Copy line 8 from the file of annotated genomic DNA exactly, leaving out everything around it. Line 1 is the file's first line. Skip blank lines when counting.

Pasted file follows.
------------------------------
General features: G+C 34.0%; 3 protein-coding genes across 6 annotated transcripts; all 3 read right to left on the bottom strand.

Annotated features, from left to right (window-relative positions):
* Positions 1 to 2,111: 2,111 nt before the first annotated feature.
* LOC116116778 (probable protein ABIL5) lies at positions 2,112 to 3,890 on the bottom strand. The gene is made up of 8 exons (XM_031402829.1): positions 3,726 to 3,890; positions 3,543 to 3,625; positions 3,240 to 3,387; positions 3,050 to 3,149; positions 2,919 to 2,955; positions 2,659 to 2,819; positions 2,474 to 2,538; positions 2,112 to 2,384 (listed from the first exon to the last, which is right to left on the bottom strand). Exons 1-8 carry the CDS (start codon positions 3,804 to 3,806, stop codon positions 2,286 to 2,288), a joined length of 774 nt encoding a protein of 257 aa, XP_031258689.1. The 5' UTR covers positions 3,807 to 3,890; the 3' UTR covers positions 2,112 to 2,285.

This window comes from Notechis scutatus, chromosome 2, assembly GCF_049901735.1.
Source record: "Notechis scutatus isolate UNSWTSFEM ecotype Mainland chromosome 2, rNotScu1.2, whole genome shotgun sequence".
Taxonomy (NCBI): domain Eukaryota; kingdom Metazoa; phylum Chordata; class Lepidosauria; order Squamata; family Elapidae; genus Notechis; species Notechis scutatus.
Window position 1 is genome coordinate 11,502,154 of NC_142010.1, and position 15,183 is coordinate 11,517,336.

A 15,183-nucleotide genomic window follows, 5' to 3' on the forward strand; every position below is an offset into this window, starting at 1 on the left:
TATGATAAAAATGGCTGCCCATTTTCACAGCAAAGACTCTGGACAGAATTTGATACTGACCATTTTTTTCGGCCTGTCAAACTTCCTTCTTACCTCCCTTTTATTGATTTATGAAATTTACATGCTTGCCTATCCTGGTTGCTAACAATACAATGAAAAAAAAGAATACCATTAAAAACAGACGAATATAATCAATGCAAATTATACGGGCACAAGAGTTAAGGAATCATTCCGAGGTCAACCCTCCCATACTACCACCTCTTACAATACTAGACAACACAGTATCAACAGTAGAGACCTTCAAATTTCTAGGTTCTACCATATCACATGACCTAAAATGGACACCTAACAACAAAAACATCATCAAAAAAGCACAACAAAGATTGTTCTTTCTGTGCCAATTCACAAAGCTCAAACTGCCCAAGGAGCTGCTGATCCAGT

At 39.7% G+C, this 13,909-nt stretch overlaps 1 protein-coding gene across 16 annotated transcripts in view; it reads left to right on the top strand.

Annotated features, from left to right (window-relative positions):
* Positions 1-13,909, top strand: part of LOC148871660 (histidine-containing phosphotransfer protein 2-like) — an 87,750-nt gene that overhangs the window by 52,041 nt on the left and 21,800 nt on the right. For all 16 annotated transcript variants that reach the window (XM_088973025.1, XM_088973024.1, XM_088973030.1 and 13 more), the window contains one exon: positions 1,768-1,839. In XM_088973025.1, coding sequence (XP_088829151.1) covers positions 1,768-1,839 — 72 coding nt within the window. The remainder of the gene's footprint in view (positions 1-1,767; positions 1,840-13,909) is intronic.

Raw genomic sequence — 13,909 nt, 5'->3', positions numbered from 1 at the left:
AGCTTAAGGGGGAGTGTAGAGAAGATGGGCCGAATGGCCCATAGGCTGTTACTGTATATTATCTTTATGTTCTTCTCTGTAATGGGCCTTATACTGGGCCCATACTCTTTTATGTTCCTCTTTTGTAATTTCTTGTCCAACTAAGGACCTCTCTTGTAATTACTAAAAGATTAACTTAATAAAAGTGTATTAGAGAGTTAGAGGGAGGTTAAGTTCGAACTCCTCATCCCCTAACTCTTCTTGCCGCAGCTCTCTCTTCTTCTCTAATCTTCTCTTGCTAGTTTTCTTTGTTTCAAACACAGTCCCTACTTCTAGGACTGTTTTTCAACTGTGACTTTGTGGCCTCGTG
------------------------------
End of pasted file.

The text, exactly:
Window position 1 is genome coordinate 11,502,154 of NC_142010.1, and position 15,183 is coordinate 11,517,336.